August and September brought an added challenge to Greg in his new role when Katrina and Rita struck the Gulf Coast. Situated several hundred miles from the storms' epicenters, his medical facility was deluged for weeks afterward with overflow patients from the devastated areas. The hospital received patients by the caravan from nursing homes and other hospitals between Longview and cities like New Orleans in Louisiana and Houston, Beaumont, and Galveston in Texas. As the patients came in, the staff went to work, staying on the clock long after their shifts were over, coming in on their days off, and going out to check on patients at area shelters.
Greg credits much of his passion for the field of medicine to his time at Ithaca College. "At Ithaca," Greg says, "because of the wide variety of people, things to learn, experiences, and the weather, you kind of get the best of all worlds." He started out as a 3-2 chemical engineering student. Then he took a biology class from Vicki Cameron, currently the Dana Professor of Natural Sciences and Mathematics.
"She was just so excited about biology and biochemistry," he says. "She would sit down and explain, and you could see she loved what she was doing. I like that." DuQuella switched his major to biochemistry, and he added a writing minor. In his senior year he decided he would go into medicine, for a change of pace from lab work and because he wanted a more people-oriented field.
Deflecting the credit back on her former student, Cameron says she remembers Greg as a bright, inquisitive, and organized research student in her lab during her early days at the College. He had no trouble understanding complex scientific information. "Greg had a degree of confidence and assurance that was a real asset in our program," she says. "I am not surprised at all to discover that he has been an enormous success in life."
Greg enjoyed returning to Ithaca this fall and introducing his new wife to his alma mater and the town. "[Returning to campus] can invigorate alumni, reminding them of what it was like to be full of ideas and motivation," he muses. He plans to mentor students interested in medical careers, take on a larger role in future Professionals Symposia or alumni-student programs, and show Chalene more of his old stomping grounds.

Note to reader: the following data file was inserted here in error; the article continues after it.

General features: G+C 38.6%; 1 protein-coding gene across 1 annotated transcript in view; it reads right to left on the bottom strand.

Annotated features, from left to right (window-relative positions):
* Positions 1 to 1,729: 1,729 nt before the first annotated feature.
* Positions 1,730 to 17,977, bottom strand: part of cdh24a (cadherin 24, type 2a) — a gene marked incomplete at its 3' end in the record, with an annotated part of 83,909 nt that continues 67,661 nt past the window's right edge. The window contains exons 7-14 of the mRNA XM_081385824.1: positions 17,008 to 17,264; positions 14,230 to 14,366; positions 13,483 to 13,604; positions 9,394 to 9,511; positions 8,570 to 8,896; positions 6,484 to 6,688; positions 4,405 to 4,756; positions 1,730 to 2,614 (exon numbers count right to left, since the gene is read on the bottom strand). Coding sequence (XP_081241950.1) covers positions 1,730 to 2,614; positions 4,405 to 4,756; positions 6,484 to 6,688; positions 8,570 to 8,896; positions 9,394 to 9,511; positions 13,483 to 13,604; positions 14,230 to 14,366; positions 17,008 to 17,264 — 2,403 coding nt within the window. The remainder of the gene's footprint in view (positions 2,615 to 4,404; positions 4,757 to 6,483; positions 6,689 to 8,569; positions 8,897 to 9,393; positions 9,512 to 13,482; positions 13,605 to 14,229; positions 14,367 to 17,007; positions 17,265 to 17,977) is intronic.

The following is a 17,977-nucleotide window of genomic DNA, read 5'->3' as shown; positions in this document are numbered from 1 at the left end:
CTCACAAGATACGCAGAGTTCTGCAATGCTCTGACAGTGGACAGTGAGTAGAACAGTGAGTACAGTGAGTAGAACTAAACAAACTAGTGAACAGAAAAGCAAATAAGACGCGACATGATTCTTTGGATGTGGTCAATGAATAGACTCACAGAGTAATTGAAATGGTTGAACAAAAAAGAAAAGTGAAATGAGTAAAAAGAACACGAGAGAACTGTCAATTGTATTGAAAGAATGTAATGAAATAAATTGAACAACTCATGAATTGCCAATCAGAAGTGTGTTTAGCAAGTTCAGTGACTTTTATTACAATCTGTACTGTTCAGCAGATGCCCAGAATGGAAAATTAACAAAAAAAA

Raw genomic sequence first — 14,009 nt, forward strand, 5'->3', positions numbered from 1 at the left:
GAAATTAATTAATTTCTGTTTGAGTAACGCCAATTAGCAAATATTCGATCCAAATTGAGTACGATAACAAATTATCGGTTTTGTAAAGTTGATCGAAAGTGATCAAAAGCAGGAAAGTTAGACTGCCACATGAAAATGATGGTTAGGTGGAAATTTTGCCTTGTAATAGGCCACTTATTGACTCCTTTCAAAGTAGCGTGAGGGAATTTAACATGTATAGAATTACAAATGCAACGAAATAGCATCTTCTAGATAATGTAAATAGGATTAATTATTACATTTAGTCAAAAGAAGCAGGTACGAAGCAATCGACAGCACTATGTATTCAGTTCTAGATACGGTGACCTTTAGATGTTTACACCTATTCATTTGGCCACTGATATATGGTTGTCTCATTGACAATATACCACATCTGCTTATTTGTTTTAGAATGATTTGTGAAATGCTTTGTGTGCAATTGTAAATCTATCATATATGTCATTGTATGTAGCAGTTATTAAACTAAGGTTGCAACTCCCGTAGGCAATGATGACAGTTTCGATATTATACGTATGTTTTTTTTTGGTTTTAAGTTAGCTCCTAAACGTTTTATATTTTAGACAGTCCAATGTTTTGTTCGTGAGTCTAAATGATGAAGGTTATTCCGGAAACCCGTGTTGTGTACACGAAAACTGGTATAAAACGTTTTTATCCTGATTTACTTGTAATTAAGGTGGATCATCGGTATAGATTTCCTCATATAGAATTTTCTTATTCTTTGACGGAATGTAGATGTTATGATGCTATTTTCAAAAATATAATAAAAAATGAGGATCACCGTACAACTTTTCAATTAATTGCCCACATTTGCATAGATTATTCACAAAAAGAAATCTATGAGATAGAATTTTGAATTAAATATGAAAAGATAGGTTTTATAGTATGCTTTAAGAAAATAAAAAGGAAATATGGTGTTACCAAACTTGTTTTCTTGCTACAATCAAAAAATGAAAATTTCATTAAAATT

One important aspect of mentoring students, Greg notes, is in convincing them, particularly students of color, to set goals and let no one prevent their accomplishment. During his time on campus, Greg says, several students asked for the "real story" when it comes to race, medical school, and practicing medicine. He knows of colleagues who were accused of not being qualified just because of their race or ethnicity. Such disparaging remarks are based on ignorance, he says, because "if you don't do your work in med school, you fail. By graduating, you prove people wrong."
Chalene and Greg met at a medical conference in Chicago, then lost touch with each other for three years. Once they reconnected, they saw each other regularly despite work pressures. "You make time to do the things you really love," Greg notes. "I made time to fall in love with her because the day I met her I knew she was the one."
The foreseeable future, says Greg, for him and Chalene will include settling down in Longview, paying off student loans, building stronger ties to family (Chalene has family two hours away), and looking at starting their own. He likes to read or hang out with friends; she loves dance, music, and playing her violin. They schedule time together for church, just being together, and travel.
Greg's travels to Latin America gave him the chance to practice medicine in regions not as equipped with technological advancements. Here he learned from other doctors how to rely on skill, imagination, and innovation, not just tools and machines. He hopes to return to the region one day, perhaps with medical groups traveling to the area to perform relief work. But right now he's concentrating on life in Longview. "Things are looking good," Greg says. "I don't have to make millions of dollars. Just as long as my wife is happy and we're doing well."
DiPasquale sees this as typical Greg, and he wishes that type of thinking were more prevalent. He sees too many students doing what they think their parents or other adults want them to do, not what the students want to do. The ripple effect is an impediment to a true sense of accomplishment.
"Whatever anyone decides to do in life, if they'll have passion for it, they'll be successful," DiPasquale says. "You can recognize that in Greg's eyes. He's passionate about [practicing medicine]."
Talking to Greg, one gets the clear signal that he's absolutely passionate about his chosen field, and he couldn't be happier. "I could sit around and talk about medicine for years," he says simply. "I love doing it."
[credit] Photos by Sheryl D. Sinkow
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Greg DuQuella at this year's Professionals Symposium, speaking with students and other alumniPhotos by Sheryl D. Sinkow